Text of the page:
Ilulissat is situated in the Disko Bay area at the mouth of the Ilulissat Icefjord. The Icefjord was included as a UNESCO World Heritage Site in 2004. The population of Ilulissat was 4 555 as of 2017 (Greenland Statistics), and since 2001 the city has increased in size by about 200 people.
A local seminar on the impacts of climate change and globalization in Disko Bay took place in Ilulissat on April 10-11, 2018. The seminar was arranged with support from the Nordic Council of Ministers and facilitated by Copenhagen University – and led by Senior Research Advisor, Morten Rasch – with a purpose to identify opportunities and threats and established more cooperation between local actors and researchers. An estimate presented by the municipality suggests that more than a hundred researchers pass through Ilulissat each year without much cooperation and inclusion of locally gathered knowledge. One of the objectives of the Nunataryuk project is to enhance cooperation between researchers and local and global stakeholders impacted by current environmental, economic and social change taking place in the region.
Municipal division and governance structure
From 2009-2018 Qaatsiutsup municipality was the northern most municipality in Greenland with Ilulissat being the biggest city. A population of about 17.000 people were spread over 5 cities and 21 villages. In the summer 2017 a tsunami washed away two of the villages and the population was evacuated to Uummanaq. It is unlikely they will ever be able to return.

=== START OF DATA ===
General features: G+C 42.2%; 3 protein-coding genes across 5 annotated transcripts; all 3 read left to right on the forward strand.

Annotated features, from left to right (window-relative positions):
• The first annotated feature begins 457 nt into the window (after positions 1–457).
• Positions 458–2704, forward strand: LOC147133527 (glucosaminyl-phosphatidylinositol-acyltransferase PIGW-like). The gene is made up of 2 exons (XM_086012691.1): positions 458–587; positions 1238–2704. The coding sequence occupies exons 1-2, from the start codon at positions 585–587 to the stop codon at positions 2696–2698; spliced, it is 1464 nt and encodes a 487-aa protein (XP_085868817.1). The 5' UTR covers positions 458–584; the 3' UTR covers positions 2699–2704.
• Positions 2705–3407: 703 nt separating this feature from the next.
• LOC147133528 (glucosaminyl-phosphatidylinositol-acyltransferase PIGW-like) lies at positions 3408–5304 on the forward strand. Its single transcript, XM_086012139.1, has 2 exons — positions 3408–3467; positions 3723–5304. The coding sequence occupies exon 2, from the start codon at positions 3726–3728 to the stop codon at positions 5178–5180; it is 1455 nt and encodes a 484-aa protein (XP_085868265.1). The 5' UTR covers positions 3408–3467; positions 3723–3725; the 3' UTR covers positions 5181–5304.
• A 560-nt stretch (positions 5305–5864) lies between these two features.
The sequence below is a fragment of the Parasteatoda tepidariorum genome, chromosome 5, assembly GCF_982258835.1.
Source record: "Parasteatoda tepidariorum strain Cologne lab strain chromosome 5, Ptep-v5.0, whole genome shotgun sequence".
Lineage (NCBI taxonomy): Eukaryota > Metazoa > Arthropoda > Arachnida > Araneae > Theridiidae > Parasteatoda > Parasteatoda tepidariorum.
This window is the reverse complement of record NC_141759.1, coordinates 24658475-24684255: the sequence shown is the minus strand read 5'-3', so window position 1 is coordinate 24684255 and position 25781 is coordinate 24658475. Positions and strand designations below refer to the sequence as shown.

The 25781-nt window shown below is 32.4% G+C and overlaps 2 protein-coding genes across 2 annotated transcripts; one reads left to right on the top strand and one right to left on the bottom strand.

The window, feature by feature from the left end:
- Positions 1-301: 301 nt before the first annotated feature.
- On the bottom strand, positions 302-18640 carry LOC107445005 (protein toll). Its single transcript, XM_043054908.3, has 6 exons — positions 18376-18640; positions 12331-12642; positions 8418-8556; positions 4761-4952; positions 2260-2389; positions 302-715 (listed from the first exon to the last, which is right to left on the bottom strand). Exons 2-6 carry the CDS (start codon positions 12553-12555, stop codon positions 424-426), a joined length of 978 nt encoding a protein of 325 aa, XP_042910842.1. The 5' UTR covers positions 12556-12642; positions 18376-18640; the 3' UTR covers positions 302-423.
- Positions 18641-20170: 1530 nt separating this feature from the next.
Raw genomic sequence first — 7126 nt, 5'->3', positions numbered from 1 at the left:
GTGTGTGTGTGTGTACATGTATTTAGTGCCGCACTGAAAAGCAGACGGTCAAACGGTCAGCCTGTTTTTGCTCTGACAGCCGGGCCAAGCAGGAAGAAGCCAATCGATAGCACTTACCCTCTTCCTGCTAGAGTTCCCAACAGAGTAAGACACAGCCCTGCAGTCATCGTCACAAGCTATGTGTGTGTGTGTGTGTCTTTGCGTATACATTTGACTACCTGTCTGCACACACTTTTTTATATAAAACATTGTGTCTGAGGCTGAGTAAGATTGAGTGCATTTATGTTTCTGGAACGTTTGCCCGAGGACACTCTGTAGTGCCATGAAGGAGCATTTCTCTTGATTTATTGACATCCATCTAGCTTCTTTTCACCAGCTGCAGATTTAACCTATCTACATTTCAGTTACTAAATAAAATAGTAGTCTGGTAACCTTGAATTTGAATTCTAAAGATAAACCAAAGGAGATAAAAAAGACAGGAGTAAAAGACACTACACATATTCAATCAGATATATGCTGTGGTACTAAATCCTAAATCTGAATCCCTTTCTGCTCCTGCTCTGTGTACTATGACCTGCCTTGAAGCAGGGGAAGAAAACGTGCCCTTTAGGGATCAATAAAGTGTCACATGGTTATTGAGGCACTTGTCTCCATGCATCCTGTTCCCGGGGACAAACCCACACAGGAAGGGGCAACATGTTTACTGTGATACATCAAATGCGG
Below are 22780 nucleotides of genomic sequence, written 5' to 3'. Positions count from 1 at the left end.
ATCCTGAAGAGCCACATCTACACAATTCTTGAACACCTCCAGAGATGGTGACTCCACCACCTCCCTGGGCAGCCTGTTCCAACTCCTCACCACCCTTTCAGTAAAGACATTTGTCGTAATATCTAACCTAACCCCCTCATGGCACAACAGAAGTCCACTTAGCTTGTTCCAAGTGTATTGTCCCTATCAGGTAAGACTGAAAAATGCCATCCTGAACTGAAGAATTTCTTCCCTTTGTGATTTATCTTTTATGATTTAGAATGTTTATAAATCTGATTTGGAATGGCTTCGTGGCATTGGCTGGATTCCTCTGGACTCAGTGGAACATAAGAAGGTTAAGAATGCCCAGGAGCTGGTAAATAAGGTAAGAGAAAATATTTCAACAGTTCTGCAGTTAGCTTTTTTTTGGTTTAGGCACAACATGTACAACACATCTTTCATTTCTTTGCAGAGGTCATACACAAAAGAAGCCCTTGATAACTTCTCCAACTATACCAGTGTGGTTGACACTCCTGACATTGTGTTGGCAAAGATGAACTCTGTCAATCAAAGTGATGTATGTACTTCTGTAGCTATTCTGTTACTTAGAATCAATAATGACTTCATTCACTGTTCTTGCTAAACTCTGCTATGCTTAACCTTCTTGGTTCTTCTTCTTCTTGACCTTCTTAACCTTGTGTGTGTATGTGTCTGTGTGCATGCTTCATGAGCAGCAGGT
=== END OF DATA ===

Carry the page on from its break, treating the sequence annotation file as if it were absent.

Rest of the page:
A municipal division of Qaatsiutsup has been in the plans since the time when a majority of the habitants voted in favour of such a division. An agreement went into effect from 1st of January 2018 where Qaatsiupsup was dissolved into Avaanata kommunia and Kommune Qeqertalik.
Avaanaq kommunia means the Northern municipality and includes settlements in the area of Ilulissat, Uummanaq, Upernarvik, and Qaanaq. The municipal board cooperates with local boards and village committees about planning services of general interest, infrastructure, as well as economic and political development in the municipality.
Economic dependence on the living resources
Greenland is culturally connected to and economically highly dependent on the living marine resources. These have ensured the survival of the Inuit people for more than 4000 years and today they comprise about 96 pct. of Greenland’s export. This includes shrimps, Greenlandic halibut, cod, mackerel, lumpfish roe and other fish.
Over the past several decades in particular Greenlandic halibut has been important for the local economy in the Disko Bay area. However, due to issues surrounding insecurity about the Greenlandic halibut fish stock, the quota was underutilized. Currently, the municipality is considering possible test fishing for new species in fjords where they have not been active earlier. Aside from Greenlandic halibut, shrimp and different seals and whales are of importance. The same goes for cod which is a fish species now returning after decades of being largely absent from the Disko Bay region.
There are also reindeer herds living in the area, which along with different types of summer birds are being hunted. Some species are on the preservation list. The birds migrate to the area, builds their nests to hatch the eggs, find food for the young birds before leaving again in the fall. Among the protected species are Eider and Lomvie birds, where hunting has been prohibited the last 10 years. Local observers argue that these birds have multiplied to a degree where the polar foxes are coming to the area just to eat the eggs, while being a danger to humans. Suggestions have therefore been made to abolish their preservation.
A general challenge linked to the use of the living resources is the significant youth drop-out –approximately 50 pct. – from upper secondary youth education and the generally low share of the population with vocational education or other professional training. Many join the fishing industry and seem satisfied in this sector. But with the increasing rate of atomization of jobs in this sector this is a future challenge.
Life in a village in Disko Bay